Physical activity is declining worldwide, partly owing to reductions in active commuting (walking or cycling).Active commuting has been recommended as a practical way of incorporating more physical activity into daily life.3-6 A meta-analysis of 173 146 participants reported that active commuting was associated with a lower risk of adverse cardiovascular outcomes, especially for women. However, the work was limited by a heterogeneous range of cardiometabolic endpoints (including hypertension, diabetes, stroke, coronary heart disease, and cardiovascular disease (CVD)), inconsistent adjustment for confounders, and no differentiation between walking and cycling. The authors of the study recommended further research on the association between active commuting and CVD. Evidence on the association of active commuting on mortality and cancer are equivocal, with available studies limited by relatively small numbers of participants. Evidence is limited on the associations of mixed mode commuting (a combination of active and non-active) on health outcomes. We used UK Biobank, a large, prospective, population based cohort study, to investigate the association between different types of active commuting and incident CVD, cancer, and all cause mortality.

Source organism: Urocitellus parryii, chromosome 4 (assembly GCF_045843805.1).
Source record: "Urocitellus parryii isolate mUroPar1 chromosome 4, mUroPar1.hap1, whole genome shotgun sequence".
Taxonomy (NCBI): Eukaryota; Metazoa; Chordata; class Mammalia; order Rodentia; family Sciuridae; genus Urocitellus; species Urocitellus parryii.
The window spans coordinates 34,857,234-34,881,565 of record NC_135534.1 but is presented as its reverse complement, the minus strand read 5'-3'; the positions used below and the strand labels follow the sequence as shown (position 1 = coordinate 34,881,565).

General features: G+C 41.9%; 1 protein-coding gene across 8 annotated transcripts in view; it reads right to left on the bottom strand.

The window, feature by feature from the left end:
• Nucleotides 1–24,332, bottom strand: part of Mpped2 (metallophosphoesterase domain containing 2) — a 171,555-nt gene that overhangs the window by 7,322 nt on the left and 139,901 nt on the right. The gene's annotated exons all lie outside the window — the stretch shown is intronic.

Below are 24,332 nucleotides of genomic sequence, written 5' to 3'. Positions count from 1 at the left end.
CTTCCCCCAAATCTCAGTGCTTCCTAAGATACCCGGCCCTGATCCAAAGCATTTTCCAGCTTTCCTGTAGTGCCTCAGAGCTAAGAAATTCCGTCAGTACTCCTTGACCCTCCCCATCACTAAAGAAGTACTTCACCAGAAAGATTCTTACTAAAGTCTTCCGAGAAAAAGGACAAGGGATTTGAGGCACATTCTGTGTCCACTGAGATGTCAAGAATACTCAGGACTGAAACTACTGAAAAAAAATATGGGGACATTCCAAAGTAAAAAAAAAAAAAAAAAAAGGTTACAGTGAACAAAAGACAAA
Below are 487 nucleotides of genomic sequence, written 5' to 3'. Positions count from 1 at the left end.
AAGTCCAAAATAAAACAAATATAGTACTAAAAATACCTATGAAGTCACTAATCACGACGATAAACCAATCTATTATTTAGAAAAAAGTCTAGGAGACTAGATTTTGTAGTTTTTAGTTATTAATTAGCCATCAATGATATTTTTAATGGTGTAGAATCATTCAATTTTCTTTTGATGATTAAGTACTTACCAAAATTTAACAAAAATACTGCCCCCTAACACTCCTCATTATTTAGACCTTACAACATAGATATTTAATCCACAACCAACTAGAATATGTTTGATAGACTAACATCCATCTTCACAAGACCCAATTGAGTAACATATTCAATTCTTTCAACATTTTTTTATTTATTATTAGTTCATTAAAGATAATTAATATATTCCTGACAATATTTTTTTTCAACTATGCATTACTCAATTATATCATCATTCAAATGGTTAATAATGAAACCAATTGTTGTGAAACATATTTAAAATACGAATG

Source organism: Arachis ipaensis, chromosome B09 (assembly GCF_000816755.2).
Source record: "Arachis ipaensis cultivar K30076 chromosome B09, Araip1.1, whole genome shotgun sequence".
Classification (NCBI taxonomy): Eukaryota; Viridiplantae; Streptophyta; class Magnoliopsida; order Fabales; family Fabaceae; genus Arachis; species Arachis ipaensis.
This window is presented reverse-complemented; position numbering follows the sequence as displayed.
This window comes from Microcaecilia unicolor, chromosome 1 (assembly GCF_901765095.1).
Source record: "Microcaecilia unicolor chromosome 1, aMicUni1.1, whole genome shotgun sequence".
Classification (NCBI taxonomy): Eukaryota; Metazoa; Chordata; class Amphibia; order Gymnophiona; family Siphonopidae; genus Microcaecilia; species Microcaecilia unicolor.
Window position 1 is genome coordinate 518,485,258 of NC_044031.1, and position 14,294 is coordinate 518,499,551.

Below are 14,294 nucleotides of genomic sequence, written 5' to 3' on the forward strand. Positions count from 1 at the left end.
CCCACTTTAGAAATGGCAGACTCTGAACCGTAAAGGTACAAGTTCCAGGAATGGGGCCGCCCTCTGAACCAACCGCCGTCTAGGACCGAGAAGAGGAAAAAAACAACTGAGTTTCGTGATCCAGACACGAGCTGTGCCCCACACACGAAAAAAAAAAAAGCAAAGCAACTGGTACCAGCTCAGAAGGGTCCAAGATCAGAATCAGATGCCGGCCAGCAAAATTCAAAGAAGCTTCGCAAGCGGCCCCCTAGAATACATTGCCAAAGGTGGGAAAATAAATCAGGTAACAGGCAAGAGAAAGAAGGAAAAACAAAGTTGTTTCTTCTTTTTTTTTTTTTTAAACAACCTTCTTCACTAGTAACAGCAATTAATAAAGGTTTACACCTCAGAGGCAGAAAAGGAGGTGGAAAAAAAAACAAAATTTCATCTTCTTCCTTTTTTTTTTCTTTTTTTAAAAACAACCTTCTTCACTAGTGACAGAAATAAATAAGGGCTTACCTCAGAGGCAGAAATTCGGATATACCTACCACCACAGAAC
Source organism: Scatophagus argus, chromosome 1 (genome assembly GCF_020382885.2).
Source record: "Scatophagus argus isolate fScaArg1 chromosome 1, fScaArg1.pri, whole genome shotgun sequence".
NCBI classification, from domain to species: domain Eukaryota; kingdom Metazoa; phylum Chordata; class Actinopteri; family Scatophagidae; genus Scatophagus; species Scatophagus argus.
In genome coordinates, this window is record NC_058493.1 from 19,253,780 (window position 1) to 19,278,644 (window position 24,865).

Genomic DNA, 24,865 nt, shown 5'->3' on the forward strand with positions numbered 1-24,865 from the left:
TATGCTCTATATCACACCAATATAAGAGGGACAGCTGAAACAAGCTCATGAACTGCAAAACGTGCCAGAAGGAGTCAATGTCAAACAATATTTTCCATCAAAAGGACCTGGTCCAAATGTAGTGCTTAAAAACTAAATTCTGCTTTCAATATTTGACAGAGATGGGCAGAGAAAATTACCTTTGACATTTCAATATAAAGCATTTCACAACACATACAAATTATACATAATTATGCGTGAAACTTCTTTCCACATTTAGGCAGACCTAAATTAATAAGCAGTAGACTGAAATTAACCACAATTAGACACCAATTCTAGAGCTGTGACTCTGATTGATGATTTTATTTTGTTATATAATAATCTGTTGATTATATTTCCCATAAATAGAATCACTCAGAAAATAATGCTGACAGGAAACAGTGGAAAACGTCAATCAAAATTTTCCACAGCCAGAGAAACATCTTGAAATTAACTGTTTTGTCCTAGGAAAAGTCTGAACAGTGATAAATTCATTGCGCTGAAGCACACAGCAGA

Title of Work

Association between active commuting and incident cardiovascular disease, cancer, and mortality: prospective cohort study


Carlos A Celis-Morales, Donald M Lyall, Paul Welsh,1 Jana Anderson, Lewis Steell, Yibing Guo, Reno Maldonado, Daniel F Mackay, Jill P Pell, Naveed Sattar, Jason M R Gill